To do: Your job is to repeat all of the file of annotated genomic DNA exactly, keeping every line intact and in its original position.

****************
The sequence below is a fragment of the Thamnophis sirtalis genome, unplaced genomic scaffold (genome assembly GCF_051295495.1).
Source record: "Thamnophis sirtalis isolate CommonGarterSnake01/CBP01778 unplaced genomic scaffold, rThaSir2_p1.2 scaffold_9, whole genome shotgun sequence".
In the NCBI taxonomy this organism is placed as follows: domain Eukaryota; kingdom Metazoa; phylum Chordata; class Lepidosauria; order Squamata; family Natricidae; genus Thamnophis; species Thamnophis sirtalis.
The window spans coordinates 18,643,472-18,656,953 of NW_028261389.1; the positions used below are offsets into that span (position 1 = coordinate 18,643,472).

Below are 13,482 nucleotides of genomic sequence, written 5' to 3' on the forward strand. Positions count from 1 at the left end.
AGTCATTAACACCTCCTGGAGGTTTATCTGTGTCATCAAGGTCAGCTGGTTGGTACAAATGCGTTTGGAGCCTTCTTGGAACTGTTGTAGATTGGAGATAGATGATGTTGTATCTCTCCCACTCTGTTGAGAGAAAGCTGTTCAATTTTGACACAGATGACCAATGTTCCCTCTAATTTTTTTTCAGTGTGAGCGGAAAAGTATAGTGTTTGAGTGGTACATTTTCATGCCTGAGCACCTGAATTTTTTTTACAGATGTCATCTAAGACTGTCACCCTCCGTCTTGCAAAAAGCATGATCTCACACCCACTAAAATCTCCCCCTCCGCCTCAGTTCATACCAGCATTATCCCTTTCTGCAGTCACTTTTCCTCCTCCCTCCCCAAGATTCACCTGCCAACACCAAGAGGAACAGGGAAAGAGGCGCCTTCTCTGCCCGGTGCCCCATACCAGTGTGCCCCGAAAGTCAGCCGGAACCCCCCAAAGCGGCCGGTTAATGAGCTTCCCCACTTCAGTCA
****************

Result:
The sequence below is a fragment of the Thamnophis sirtalis genome, unplaced genomic scaffold (genome assembly GCF_051295495.1).
Source record: "Thamnophis sirtalis isolate CommonGarterSnake01/CBP01778 unplaced genomic scaffold, rThaSir2_p1.2 scaffold_9, whole genome shotgun sequence".
In the NCBI taxonomy this organism is placed as follows: domain Eukaryota; kingdom Metazoa; phylum Chordata; class Lepidosauria; order Squamata; family Natricidae; genus Thamnophis; species Thamnophis sirtalis.
The window spans coordinates 18,643,472-18,656,953 of NW_028261389.1; the positions used below are offsets into that span (position 1 = coordinate 18,643,472).

Below are 13,482 nucleotides of genomic sequence, written 5' to 3' on the forward strand. Positions count from 1 at the left end.
AGTCATTAACACCTCCTGGAGGTTTATCTGTGTCATCAAGGTCAGCTGGTTGGTACAAATGCGTTTGGAGCCTTCTTGGAACTGTTGTAGATTGGAGATAGATGATGTTGTATCTCTCCCACTCTGTTGAGAGAAAGCTGTTCAATTTTGACACAGATGACCAATGTTCCCTCTAATTTTTTTTCAGTGTGAGCGGAAAAGTATAGTGTTTGAGTGGTACATTTTCATGCCTGAGCACCTGAATTTTTTTTACAGATGTCATCTAAGACTGTCACCCTCCGTCTTGCAAAAAGCATGATCTCACACCCACTAAAATCTCCCCCTCCGCCTCAGTTCATACCAGCATTATCCCTTTCTGCAGTCACTTTTCCTCCTCCCTCCCCAAGATTCACCTGCCAACACCAAGAGGAACAGGGAAAGAGGCGCCTTCTCTGCCCGGTGCCCCATACCAGTGTGCCCCGAAAGTCAGCCGGAACCCCCCAAAGCGGCCGGTTAATGAGCTTCCCCACTTCAGTCA